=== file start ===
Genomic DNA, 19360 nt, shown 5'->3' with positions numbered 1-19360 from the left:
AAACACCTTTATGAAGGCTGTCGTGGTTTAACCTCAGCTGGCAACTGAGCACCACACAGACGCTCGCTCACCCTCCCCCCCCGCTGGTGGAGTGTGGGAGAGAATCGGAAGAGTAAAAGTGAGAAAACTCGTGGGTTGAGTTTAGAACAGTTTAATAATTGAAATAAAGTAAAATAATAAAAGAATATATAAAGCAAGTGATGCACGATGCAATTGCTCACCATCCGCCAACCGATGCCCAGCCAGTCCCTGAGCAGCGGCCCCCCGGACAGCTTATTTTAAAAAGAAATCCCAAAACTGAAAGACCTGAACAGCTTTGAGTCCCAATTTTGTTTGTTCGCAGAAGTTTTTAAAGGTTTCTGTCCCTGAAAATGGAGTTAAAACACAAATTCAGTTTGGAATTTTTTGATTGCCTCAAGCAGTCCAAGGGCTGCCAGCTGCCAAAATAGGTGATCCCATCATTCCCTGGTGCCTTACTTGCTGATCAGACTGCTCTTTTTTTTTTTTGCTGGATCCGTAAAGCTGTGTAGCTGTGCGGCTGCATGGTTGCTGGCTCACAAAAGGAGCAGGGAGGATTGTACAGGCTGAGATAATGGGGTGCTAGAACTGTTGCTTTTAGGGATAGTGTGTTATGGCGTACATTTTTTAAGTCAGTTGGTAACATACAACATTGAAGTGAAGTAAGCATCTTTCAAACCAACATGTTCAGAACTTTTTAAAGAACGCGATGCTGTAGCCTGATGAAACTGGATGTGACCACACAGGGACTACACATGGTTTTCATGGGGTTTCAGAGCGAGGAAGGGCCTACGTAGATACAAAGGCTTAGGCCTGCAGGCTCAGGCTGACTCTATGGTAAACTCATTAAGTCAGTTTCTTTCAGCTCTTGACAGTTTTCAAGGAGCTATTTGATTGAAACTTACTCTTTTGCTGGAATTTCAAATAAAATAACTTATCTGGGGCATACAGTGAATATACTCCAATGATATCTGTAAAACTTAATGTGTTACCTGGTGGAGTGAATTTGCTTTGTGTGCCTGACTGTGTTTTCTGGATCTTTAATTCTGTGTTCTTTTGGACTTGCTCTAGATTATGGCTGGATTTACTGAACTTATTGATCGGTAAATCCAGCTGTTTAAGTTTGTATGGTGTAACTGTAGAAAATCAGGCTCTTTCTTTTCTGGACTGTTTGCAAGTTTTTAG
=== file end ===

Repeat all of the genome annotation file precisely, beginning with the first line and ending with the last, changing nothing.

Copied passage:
Genomic DNA, 19360 nt, shown 5'->3' with positions numbered 1-19360 from the left:
AAACACCTTTATGAAGGCTGTCGTGGTTTAACCTCAGCTGGCAACTGAGCACCACACAGACGCTCGCTCACCCTCCCCCCCCGCTGGTGGAGTGTGGGAGAGAATCGGAAGAGTAAAAGTGAGAAAACTCGTGGGTTGAGTTTAGAACAGTTTAATAATTGAAATAAAGTAAAATAATAAAAGAATATATAAAGCAAGTGATGCACGATGCAATTGCTCACCATCCGCCAACCGATGCCCAGCCAGTCCCTGAGCAGCGGCCCCCCGGACAGCTTATTTTAAAAAGAAATCCCAAAACTGAAAGACCTGAACAGCTTTGAGTCCCAATTTTGTTTGTTCGCAGAAGTTTTTAAAGGTTTCTGTCCCTGAAAATGGAGTTAAAACACAAATTCAGTTTGGAATTTTTTGATTGCCTCAAGCAGTCCAAGGGCTGCCAGCTGCCAAAATAGGTGATCCCATCATTCCCTGGTGCCTTACTTGCTGATCAGACTGCTCTTTTTTTTTTTTGCTGGATCCGTAAAGCTGTGTAGCTGTGCGGCTGCATGGTTGCTGGCTCACAAAAGGAGCAGGGAGGATTGTACAGGCTGAGATAATGGGGTGCTAGAACTGTTGCTTTTAGGGATAGTGTGTTATGGCGTACATTTTTTAAGTCAGTTGGTAACATACAACATTGAAGTGAAGTAAGCATCTTTCAAACCAACATGTTCAGAACTTTTTAAAGAACGCGATGCTGTAGCCTGATGAAACTGGATGTGACCACACAGGGACTACACATGGTTTTCATGGGGTTTCAGAGCGAGGAAGGGCCTACGTAGATACAAAGGCTTAGGCCTGCAGGCTCAGGCTGACTCTATGGTAAACTCATTAAGTCAGTTTCTTTCAGCTCTTGACAGTTTTCAAGGAGCTATTTGATTGAAACTTACTCTTTTGCTGGAATTTCAAATAAAATAACTTATCTGGGGCATACAGTGAATATACTCCAATGATATCTGTAAAACTTAATGTGTTACCTGGTGGAGTGAATTTGCTTTGTGTGCCTGACTGTGTTTTCTGGATCTTTAATTCTGTGTTCTTTTGGACTTGCTCTAGATTATGGCTGGATTTACTGAACTTATTGATCGGTAAATCCAGCTGTTTAAGTTTGTATGGTGTAACTGTAGAAAATCAGGCTCTTTCTTTTCTGGACTGTTTGCAAGTTTTTAG